There’s a clear relationship between low-liquidity stocks and higher returns.
During the financial crisis of 2008, even sophisticated investors such as the Yale Endowment fund learned just how expensive liquidity can be when you need it most. So it should come as no surprise that less liquid stocks have outperformed more liquid ones.
There’s a logical, risk-based explanation for that outperformance. Investors demand a premium for taking liquidity risk. Less liquid stocks not only take longer to trade, but transaction costs are likely to be higher as well. That’s especially true if you must purchase liquidity during times of stress in the markets. Thus, investors with long horizons, who are also willing to trade less frequently, can earn an expected risk premium.
Roger G. Ibbotson and Daniel Y.-J. Kim—authors of the July 2014 study “Liquidity as an Investment Style: 2014 Update”—examined whether liquidity as an investment style meets the four criteria set down in 1992 by Nobel Prize winner William Sharpe.
According to those criteria, a benchmark investment style must be: identifiable before the fact; not easily beaten; a viable alternative; and low in cost. Using stock turnover as a measure of liquidity, the study analyzed the top 3,500 U.S. stocks from 1971 through 2013. Following is a summary of the authors’ findings:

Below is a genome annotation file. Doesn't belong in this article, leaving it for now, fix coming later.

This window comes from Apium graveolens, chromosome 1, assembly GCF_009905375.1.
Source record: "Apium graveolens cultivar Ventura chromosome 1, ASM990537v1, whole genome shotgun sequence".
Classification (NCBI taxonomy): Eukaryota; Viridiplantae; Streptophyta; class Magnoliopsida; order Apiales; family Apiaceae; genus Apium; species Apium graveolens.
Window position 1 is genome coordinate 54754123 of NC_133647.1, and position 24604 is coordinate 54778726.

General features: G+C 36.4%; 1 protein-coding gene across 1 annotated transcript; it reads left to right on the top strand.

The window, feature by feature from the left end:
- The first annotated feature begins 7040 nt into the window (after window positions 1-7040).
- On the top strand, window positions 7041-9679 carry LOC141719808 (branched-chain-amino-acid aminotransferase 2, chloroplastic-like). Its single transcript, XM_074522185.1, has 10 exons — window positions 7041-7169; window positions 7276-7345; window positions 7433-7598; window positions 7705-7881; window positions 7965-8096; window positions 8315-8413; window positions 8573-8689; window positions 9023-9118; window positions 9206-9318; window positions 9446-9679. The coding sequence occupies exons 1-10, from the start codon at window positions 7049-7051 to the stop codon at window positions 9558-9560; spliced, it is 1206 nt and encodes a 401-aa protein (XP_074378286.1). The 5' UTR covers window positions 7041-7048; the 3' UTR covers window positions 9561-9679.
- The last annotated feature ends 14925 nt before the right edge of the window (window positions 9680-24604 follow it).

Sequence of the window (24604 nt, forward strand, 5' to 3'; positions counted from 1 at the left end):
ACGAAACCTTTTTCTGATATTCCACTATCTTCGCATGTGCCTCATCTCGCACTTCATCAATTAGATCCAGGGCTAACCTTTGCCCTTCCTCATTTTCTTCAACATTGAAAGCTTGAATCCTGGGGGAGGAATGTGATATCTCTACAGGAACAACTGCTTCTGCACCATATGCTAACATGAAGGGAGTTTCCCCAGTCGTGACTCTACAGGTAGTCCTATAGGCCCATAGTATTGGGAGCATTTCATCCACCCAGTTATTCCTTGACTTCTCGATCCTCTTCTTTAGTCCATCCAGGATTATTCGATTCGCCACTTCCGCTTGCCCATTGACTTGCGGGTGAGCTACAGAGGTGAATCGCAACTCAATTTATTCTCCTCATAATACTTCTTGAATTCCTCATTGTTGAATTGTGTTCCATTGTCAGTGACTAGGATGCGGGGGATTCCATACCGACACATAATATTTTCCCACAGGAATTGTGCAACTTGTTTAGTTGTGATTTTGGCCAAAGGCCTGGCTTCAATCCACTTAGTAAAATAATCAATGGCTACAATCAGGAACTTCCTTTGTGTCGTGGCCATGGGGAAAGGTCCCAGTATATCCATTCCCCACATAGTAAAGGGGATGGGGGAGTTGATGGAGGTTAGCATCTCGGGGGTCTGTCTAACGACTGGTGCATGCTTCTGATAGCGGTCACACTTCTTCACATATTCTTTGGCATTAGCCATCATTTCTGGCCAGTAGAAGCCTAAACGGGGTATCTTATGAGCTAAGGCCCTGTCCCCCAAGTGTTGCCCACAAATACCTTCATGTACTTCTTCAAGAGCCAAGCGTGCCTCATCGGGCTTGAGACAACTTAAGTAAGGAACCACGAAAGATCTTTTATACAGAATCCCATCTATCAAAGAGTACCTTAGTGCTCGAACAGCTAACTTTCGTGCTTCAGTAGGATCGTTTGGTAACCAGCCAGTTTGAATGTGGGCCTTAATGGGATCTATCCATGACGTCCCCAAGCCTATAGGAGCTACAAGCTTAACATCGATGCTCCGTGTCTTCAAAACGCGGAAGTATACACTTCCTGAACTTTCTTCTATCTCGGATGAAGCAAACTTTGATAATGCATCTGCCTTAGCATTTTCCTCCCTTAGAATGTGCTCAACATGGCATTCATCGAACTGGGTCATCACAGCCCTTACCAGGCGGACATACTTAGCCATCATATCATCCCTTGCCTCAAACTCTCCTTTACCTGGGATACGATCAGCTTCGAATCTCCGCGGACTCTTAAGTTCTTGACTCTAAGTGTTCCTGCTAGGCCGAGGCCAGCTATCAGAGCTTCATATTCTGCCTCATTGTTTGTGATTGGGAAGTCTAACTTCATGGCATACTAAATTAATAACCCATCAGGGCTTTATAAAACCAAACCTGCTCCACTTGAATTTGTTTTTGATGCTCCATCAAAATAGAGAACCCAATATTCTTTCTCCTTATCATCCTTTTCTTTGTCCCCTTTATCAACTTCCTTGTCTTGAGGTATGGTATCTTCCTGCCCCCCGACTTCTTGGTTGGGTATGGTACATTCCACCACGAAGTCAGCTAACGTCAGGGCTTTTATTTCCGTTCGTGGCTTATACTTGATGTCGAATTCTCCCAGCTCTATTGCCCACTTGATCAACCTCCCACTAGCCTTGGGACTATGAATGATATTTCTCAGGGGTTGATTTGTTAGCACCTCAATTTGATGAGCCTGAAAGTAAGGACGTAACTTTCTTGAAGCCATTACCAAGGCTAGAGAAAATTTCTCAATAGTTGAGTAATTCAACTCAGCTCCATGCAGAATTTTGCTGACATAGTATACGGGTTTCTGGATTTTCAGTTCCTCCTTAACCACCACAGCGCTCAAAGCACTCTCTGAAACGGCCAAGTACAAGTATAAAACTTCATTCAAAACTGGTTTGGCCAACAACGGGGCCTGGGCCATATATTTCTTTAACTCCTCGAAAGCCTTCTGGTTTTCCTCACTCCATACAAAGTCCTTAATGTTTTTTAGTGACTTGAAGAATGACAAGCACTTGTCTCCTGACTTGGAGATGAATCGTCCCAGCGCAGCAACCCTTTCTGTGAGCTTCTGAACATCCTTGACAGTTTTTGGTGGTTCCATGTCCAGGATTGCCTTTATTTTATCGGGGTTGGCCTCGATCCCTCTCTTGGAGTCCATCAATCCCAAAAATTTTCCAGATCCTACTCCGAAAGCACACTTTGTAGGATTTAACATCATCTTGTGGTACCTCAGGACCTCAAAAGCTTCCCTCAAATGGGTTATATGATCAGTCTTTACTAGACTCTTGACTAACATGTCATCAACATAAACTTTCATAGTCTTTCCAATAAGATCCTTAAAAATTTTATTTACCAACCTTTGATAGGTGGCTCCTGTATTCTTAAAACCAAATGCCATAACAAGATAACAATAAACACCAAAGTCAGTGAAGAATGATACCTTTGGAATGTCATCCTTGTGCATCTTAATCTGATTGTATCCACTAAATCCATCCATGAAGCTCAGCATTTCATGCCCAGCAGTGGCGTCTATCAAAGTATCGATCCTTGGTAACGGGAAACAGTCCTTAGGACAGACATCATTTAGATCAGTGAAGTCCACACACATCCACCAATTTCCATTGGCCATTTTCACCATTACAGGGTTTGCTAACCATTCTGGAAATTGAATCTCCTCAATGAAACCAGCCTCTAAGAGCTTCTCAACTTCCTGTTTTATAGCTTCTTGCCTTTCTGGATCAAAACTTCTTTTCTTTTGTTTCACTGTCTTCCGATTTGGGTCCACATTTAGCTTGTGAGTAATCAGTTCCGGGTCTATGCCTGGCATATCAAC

- First, the previous year’s turnover of stocks is identifiable before the fact. It’s also simple, easy to measure and has a significant impact on returns.
- Second, liquidity is a distinct and viable alternative to the factors of size, value and momentum, because its impact is additive to each of them.
- Third, first-quartile portfolios constructed using liquidity, momentum, size and value investment styles outperform the equally weighted universe portfolio.
- The low-liquidity quartile portfolio outperforms both the smallest-cap portfolio and the high-momentum portfolio, producing returns that are indeed “hard to beat.”
- The low-liquidity portfolios also generate statistically significant alphas in Fama-French four-factor models. The authors also found that as less liquid stocks become more liquid, their returns increase dramatically, and vice versa.